Gas grills may lack the romance of grilling with charcoal—you won’t get the extra boost of flavor from smoky briquettes, and it’s impossible to get the grill to heat up to the same temperature. But gas offers instant, even heat that puts charcoal to shame, helping you grill burgers or the perfect chicken breast. They also boast precise temperature control, which makes it easy to cook delicate foods that might be burned while cooking over coals that can get as hot as 700°F.
While choosing gas is a relatively simple decision, picking the best gas grill to purchase is considerably more difficult. From big brands like Weber grills (including our top pick, Weber Spirit II E-310(available at Amazon for $479.00) to the generic grills that crop up at your local grocery store every spring, there are hundreds of options to choose from.
We put popular gas grills through a battery of tests from ease of assembly to preheat speeds, and evaluating its grill surface. After cooking dozens of burgers, chicken drumsticks, and asparagus on each grill, we can say with certainty that the most expensive model is not necessarily the best, but the cheapest options might not be built to satisfy, either.
These are the best gas grills we tested ranked, in order.
Weber Spirit II E-310 Gas Grill
Weber Genesis II E-310 Gas Grill
3 Embers 4-Burner Gas Grill
Dyna-Glo 4-Burner Open Cart LP Gas Grill
Char-Broil Performance 5-Burner Gas Grill
Cuisinart 3-in-1 Five Burner Gas Grill
Nexgrill 5-Burner Propane Gas Grill
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The Weber Spirit II E-310 may be the brand’s entry-level grill, but it didn’t act like a lesser product when it came to performance. It was our favorite grill to use on every test, producing perfect sear marks on burgers, evenly cooked chicken, and picture-perfect asparagus. It can’t hold quite as many burgers as our upgrade pick, the Weber Genesis II E-310, but the 18 or so burgers that do fit will be cooked evenly to perfection.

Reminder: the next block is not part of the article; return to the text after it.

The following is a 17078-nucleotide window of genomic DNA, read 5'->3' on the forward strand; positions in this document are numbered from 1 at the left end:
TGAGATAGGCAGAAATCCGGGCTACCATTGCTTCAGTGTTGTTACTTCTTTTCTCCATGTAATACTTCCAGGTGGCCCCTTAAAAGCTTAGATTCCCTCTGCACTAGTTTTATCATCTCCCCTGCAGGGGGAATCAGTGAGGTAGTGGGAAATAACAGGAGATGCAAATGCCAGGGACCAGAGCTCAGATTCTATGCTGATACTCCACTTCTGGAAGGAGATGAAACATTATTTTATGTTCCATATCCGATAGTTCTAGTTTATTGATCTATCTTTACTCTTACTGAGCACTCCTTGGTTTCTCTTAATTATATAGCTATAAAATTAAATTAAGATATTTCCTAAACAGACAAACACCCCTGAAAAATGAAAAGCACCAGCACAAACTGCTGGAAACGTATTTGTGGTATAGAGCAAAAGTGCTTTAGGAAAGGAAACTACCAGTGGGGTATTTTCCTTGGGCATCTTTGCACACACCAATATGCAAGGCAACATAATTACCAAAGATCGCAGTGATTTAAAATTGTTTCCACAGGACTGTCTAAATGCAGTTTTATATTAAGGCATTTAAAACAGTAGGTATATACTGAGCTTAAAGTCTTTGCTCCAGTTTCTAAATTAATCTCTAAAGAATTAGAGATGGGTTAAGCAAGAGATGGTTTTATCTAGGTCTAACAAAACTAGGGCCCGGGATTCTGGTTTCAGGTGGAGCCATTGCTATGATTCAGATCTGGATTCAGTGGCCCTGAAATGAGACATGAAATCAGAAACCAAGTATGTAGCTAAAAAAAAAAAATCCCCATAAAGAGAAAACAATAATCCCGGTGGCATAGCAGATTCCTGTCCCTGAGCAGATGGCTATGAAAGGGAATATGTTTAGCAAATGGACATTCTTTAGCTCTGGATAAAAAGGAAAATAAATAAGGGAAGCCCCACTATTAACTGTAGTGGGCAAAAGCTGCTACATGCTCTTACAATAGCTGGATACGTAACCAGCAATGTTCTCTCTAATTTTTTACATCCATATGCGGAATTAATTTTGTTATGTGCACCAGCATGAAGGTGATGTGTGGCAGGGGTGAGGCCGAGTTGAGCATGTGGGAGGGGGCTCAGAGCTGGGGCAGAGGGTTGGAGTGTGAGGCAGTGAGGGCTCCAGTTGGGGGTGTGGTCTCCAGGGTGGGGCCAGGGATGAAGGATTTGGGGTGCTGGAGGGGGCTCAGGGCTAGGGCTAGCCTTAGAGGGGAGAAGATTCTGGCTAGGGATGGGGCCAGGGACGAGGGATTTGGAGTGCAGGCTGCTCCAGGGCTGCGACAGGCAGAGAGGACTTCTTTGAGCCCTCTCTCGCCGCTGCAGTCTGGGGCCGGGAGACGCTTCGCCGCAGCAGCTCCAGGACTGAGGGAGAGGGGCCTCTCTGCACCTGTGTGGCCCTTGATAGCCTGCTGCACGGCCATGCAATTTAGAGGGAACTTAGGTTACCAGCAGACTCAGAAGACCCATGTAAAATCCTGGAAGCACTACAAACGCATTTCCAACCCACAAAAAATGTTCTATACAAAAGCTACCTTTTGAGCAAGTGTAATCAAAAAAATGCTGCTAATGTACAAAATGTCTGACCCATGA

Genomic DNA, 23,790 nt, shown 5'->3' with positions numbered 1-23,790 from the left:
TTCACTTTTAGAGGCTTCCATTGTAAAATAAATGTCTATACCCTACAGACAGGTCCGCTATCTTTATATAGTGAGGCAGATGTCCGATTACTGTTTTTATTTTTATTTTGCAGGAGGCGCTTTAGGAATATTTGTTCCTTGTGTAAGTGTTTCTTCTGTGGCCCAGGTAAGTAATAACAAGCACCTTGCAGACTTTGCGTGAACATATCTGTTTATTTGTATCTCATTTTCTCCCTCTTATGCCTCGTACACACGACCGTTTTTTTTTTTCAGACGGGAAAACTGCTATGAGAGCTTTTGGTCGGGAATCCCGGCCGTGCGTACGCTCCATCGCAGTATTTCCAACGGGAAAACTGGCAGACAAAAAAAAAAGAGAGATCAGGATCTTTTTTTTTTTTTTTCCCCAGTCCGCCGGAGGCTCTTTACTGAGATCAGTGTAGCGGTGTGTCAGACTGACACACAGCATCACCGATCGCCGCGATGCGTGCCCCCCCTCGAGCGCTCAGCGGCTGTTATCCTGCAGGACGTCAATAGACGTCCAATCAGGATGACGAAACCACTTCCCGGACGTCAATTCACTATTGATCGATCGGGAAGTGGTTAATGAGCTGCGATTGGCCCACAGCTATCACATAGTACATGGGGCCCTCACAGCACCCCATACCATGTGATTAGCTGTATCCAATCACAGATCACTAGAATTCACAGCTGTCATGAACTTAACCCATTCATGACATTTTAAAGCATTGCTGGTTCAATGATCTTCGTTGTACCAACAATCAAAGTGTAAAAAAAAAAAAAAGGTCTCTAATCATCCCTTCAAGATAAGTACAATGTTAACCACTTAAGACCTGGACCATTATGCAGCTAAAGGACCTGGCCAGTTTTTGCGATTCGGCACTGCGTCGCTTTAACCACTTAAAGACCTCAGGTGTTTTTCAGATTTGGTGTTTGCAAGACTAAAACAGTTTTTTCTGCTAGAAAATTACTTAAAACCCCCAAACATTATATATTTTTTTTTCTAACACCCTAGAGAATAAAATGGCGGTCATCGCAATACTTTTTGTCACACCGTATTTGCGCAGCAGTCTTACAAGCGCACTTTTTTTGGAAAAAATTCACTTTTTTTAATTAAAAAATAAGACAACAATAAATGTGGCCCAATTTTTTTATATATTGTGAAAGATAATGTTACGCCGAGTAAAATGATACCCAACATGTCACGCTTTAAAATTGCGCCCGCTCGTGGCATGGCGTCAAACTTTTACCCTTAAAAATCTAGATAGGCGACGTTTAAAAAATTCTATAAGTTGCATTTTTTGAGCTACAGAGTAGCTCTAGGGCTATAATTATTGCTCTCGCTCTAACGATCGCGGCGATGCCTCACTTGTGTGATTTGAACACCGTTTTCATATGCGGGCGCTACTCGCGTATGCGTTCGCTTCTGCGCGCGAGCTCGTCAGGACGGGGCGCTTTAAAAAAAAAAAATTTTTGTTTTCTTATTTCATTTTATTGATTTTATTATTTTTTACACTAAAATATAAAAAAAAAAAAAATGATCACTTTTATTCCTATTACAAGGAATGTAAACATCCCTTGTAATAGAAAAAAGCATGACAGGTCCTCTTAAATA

This grill is proof that BTUs are not the end-all-be-all in grill choice. Its 30,000 BTUs (or, 71 per square inch) cranks out an impressive amount of heat—we created indirect heat by turning a single burner on high heat, then heating the grill to 300 degrees; and when we turned all the burners on low, it hit an impressive 400° F (which was 25 to 50 degrees hotter than some of the higher BTU grills we tested).
We also loved some of the aesthetic features, and the grill itself felt well put together and built to last. They really thought of everything with this grill: a side-mounted propane tank with a gas meter, sturdy side tables, and cooking grates that fit together perfectly. It was also one of the few grills that had hooks on the side for hanging your grilling tools, and the Weber lids were the only ones designed to vent smoke away from tunneling into your face. A bonus, this grill also iGrill3 (a Bluetooth enabled thermometer that mounts permanently to the grill table and can send grilling alerts and data right to your smartphone) compatible. As compared to some of the other grills, the Weber was significantly easier to build, too. Although there were a lot of little parts to put together, the instruction manual was clear-cut and easy to understand.
The Weber Spirit II E-310 isn’t the cheapest grill on the market, but it’s absolutely worth the price. When you take all the factors into account—performance, ease of use, and aesthetic appearance—this grill was a no-brainer for our choice as Best Overall.